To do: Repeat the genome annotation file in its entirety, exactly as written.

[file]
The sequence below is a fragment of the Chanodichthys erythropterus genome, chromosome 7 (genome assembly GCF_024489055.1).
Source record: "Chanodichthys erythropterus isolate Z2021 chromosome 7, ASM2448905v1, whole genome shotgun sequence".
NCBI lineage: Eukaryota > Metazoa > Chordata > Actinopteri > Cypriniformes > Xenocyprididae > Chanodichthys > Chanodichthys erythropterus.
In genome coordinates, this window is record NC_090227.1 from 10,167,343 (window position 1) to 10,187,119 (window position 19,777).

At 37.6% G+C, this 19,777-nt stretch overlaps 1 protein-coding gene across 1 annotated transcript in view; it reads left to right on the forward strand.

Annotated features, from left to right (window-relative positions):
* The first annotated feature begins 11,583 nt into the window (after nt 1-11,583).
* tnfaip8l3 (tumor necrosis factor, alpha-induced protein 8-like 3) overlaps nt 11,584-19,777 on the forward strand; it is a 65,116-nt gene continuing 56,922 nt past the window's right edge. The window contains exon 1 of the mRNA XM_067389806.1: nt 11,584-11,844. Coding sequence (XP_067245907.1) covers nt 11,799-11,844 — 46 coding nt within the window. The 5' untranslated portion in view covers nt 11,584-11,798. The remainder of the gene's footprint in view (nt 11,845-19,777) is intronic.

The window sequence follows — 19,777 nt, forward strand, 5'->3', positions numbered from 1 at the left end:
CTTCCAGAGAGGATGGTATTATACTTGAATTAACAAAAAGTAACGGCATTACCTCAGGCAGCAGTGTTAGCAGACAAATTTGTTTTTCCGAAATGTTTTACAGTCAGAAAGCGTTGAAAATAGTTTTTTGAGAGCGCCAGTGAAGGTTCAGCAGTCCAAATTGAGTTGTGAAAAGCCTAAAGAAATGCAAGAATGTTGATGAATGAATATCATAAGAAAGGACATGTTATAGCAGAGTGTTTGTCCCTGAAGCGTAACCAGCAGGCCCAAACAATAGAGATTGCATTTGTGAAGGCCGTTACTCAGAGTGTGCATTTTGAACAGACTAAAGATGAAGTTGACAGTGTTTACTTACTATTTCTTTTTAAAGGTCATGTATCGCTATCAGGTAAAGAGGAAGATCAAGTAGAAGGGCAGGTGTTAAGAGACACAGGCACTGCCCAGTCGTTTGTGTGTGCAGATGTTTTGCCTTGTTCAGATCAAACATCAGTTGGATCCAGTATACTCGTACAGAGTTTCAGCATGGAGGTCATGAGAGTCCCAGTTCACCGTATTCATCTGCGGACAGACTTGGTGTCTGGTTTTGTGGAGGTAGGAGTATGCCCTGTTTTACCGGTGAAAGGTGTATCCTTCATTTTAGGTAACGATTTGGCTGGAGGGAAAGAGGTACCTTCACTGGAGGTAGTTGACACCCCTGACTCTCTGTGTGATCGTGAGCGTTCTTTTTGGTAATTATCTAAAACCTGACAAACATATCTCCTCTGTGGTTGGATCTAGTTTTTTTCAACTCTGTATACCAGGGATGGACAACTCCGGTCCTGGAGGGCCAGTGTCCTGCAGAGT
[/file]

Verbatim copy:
The sequence below is a fragment of the Chanodichthys erythropterus genome, chromosome 7 (genome assembly GCF_024489055.1).
Source record: "Chanodichthys erythropterus isolate Z2021 chromosome 7, ASM2448905v1, whole genome shotgun sequence".
NCBI lineage: Eukaryota > Metazoa > Chordata > Actinopteri > Cypriniformes > Xenocyprididae > Chanodichthys > Chanodichthys erythropterus.
In genome coordinates, this window is record NC_090227.1 from 10,167,343 (window position 1) to 10,187,119 (window position 19,777).

At 37.6% G+C, this 19,777-nt stretch overlaps 1 protein-coding gene across 1 annotated transcript in view; it reads left to right on the forward strand.

Annotated features, from left to right (window-relative positions):
* The first annotated feature begins 11,583 nt into the window (after nt 1-11,583).
* tnfaip8l3 (tumor necrosis factor, alpha-induced protein 8-like 3) overlaps nt 11,584-19,777 on the forward strand; it is a 65,116-nt gene continuing 56,922 nt past the window's right edge. The window contains exon 1 of the mRNA XM_067389806.1: nt 11,584-11,844. Coding sequence (XP_067245907.1) covers nt 11,799-11,844 — 46 coding nt within the window. The 5' untranslated portion in view covers nt 11,584-11,798. The remainder of the gene's footprint in view (nt 11,845-19,777) is intronic.

The window sequence follows — 19,777 nt, forward strand, 5'->3', positions numbered from 1 at the left end:
CTTCCAGAGAGGATGGTATTATACTTGAATTAACAAAAAGTAACGGCATTACCTCAGGCAGCAGTGTTAGCAGACAAATTTGTTTTTCCGAAATGTTTTACAGTCAGAAAGCGTTGAAAATAGTTTTTTGAGAGCGCCAGTGAAGGTTCAGCAGTCCAAATTGAGTTGTGAAAAGCCTAAAGAAATGCAAGAATGTTGATGAATGAATATCATAAGAAAGGACATGTTATAGCAGAGTGTTTGTCCCTGAAGCGTAACCAGCAGGCCCAAACAATAGAGATTGCATTTGTGAAGGCCGTTACTCAGAGTGTGCATTTTGAACAGACTAAAGATGAAGTTGACAGTGTTTACTTACTATTTCTTTTTAAAGGTCATGTATCGCTATCAGGTAAAGAGGAAGATCAAGTAGAAGGGCAGGTGTTAAGAGACACAGGCACTGCCCAGTCGTTTGTGTGTGCAGATGTTTTGCCTTGTTCAGATCAAACATCAGTTGGATCCAGTATACTCGTACAGAGTTTCAGCATGGAGGTCATGAGAGTCCCAGTTCACCGTATTCATCTGCGGACAGACTTGGTGTCTGGTTTTGTGGAGGTAGGAGTATGCCCTGTTTTACCGGTGAAAGGTGTATCCTTCATTTTAGGTAACGATTTGGCTGGAGGGAAAGAGGTACCTTCACTGGAGGTAGTTGACACCCCTGACTCTCTGTGTGATCGTGAGCGTTCTTTTTGGTAATTATCTAAAACCTGACAAACATATCTCCTCTGTGGTTGGATCTAGTTTTTTTCAACTCTGTATACCAGGGATGGACAACTCCGGTCCTGGAGGGCCAGTGTCCTGCAGAGT